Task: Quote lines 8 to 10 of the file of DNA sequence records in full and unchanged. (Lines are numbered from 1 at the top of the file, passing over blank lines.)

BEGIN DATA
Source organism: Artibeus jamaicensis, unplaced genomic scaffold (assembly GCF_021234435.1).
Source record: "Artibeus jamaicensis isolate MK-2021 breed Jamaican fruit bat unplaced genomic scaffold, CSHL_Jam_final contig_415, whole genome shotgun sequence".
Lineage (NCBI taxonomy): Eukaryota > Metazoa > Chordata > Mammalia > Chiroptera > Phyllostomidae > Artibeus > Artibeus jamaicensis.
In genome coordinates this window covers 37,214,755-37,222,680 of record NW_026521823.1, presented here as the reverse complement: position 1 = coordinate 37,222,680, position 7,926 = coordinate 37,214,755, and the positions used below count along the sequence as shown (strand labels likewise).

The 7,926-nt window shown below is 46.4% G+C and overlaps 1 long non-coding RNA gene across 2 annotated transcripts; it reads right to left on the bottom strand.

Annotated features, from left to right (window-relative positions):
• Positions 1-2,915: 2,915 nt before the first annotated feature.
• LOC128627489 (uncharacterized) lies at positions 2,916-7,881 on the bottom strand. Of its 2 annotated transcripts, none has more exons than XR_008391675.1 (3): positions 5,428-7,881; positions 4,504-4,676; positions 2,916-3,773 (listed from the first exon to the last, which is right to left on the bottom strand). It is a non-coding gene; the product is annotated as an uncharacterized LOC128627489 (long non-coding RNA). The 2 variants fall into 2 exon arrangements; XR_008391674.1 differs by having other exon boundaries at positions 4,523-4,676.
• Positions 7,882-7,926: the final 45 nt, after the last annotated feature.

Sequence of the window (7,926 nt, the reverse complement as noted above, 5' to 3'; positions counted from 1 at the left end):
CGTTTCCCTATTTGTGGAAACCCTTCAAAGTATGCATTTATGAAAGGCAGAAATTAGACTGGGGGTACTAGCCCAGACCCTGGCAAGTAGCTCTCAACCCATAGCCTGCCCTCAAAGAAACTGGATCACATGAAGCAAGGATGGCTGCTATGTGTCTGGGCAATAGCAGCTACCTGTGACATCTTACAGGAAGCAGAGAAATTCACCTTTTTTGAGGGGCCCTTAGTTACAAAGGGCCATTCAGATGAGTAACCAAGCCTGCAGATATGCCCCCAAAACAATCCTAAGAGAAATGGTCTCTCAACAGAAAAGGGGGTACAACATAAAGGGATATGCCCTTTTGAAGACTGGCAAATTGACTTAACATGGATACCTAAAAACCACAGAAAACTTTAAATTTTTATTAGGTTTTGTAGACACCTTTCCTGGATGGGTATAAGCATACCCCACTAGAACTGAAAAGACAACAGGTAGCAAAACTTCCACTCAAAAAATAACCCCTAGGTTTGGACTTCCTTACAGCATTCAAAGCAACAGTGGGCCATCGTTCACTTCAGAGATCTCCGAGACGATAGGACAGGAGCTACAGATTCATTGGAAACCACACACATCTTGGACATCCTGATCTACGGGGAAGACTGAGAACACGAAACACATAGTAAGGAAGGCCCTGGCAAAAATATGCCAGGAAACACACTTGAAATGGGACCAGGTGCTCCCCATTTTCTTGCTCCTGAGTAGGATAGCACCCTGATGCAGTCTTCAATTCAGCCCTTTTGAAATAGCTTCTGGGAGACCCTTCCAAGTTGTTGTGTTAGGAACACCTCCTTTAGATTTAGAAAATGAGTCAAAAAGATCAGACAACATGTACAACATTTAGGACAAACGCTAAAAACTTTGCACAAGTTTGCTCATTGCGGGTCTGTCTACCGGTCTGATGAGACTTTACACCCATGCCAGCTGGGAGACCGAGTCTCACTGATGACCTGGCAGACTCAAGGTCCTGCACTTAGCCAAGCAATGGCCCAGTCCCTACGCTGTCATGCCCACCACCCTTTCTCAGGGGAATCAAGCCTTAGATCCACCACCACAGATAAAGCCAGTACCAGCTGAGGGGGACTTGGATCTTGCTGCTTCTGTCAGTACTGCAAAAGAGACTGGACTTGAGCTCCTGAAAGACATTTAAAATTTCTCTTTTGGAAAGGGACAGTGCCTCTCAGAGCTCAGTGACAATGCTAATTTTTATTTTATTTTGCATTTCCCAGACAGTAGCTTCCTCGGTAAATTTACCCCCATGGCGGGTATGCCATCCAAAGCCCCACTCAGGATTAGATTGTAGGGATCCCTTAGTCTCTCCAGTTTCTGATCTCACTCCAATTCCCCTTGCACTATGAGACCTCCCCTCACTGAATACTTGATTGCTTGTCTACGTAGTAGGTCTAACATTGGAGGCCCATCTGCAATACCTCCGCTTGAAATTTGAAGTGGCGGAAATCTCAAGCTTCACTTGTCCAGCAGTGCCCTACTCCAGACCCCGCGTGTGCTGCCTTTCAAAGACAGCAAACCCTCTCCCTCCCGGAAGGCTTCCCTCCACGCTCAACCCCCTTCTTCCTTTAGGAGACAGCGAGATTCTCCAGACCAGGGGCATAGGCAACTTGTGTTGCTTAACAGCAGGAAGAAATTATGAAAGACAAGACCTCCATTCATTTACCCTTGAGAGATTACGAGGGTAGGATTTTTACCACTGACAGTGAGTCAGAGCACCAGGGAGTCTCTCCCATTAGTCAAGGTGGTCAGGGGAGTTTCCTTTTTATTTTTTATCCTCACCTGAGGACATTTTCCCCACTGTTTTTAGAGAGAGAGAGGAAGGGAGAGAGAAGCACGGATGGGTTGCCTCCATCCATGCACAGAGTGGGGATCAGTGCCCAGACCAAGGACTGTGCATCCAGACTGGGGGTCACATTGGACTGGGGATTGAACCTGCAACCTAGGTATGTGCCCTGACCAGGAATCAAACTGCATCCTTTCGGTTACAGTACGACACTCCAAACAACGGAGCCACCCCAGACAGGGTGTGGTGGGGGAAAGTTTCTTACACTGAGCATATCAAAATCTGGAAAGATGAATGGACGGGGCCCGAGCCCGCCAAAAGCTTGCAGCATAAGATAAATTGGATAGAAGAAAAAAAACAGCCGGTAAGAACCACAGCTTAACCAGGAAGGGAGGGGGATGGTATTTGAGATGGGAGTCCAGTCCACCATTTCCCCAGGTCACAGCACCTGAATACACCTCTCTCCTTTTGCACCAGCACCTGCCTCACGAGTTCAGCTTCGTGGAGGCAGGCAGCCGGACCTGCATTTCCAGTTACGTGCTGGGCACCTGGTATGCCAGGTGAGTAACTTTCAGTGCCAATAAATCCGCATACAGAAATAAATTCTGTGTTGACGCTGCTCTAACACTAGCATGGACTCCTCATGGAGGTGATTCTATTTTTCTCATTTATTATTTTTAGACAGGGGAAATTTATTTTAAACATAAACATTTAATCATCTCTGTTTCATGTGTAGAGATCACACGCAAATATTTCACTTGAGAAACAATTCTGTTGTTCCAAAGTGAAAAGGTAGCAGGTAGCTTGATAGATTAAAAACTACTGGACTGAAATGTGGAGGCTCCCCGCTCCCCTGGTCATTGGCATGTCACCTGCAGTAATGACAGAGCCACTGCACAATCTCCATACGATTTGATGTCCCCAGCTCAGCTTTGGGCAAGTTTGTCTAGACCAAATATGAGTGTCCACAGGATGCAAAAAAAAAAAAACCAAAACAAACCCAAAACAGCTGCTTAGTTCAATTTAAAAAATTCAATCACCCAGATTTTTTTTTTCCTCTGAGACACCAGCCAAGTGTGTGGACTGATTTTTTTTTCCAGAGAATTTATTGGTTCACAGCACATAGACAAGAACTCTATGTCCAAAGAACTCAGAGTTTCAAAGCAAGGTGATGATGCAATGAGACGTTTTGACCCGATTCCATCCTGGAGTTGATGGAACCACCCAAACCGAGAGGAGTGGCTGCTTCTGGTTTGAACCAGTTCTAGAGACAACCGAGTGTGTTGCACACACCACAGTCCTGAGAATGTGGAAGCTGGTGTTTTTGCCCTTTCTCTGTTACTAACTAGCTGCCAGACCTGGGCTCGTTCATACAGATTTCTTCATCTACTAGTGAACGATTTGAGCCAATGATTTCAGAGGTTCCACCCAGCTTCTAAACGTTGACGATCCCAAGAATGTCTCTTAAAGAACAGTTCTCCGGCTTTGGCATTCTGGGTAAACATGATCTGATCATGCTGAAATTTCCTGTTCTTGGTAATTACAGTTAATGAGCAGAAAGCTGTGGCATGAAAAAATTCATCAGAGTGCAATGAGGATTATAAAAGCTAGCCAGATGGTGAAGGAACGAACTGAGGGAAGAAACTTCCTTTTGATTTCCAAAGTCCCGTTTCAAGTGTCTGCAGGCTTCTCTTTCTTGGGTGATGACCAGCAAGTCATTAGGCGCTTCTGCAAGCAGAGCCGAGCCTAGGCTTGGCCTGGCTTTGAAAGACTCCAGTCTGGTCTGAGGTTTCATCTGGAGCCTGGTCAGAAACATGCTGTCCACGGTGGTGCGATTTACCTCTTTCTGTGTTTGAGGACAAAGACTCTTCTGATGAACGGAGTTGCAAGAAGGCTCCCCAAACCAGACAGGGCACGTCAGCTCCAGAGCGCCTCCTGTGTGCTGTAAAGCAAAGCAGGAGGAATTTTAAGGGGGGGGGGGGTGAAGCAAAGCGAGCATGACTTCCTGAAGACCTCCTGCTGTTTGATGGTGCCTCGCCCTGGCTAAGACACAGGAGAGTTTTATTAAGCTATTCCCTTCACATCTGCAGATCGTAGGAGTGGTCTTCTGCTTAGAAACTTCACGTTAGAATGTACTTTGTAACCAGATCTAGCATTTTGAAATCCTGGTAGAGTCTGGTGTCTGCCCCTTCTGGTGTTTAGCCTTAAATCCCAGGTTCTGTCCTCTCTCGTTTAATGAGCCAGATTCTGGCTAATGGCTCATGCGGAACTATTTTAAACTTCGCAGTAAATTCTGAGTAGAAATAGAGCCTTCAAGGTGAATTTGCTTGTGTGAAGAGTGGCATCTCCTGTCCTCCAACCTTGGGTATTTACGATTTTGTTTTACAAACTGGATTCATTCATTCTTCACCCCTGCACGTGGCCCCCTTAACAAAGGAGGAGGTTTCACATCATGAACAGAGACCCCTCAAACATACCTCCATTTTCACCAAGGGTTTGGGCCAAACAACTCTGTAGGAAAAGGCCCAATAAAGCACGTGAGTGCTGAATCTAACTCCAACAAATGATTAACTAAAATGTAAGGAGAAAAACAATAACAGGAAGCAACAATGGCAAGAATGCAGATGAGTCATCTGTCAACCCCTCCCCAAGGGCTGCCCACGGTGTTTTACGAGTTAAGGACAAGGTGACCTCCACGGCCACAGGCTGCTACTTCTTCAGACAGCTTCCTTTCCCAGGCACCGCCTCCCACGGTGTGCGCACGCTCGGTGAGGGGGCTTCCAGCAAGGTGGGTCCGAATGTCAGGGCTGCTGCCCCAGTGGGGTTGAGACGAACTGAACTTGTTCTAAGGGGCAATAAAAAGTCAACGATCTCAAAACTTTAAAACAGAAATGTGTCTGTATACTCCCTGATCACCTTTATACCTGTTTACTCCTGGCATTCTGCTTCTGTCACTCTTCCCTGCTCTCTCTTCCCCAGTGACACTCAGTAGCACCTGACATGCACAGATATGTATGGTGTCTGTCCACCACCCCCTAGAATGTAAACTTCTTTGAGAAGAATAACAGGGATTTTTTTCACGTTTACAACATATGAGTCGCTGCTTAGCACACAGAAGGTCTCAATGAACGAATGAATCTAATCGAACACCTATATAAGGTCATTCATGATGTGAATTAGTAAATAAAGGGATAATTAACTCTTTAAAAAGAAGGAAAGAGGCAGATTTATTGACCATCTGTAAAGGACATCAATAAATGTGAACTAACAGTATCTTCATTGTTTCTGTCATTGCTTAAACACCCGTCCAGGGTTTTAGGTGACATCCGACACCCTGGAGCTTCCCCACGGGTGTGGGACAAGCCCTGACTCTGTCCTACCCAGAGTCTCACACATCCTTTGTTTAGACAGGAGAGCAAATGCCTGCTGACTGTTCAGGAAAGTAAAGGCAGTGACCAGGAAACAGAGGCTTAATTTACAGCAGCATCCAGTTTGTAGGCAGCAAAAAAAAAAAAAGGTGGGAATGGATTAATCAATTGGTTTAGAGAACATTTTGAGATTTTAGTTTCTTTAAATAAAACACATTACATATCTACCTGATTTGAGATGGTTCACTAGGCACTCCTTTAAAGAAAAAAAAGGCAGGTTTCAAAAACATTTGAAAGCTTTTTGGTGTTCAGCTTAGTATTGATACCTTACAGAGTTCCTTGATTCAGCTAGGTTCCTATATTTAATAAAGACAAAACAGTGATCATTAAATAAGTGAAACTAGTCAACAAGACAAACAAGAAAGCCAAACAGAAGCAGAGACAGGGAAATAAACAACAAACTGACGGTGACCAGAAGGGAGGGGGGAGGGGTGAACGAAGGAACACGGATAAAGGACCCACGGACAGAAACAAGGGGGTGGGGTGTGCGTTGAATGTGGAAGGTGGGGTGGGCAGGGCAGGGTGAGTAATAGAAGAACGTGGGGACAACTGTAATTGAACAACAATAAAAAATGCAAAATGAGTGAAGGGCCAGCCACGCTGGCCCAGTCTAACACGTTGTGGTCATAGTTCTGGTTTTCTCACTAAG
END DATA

• LOC128627489 (uncharacterized) lies at positions 2,916-7,881 on the bottom strand. Of its 2 annotated transcripts, none has more exons than XR_008391675.1 (3): positions 5,428-7,881; positions 4,504-4,676; positions 2,916-3,773 (listed from the first exon to the last, which is right to left on the bottom strand). It is a non-coding gene; the product is annotated as an uncharacterized LOC128627489 (long non-coding RNA). The 2 variants fall into 2 exon arrangements; XR_008391674.1 differs by having other exon boundaries at positions 4,523-4,676.
• Positions 7,882-7,926: the final 45 nt, after the last annotated feature.

Sequence of the window (7,926 nt, the reverse complement as noted above, 5' to 3'; positions counted from 1 at the left end):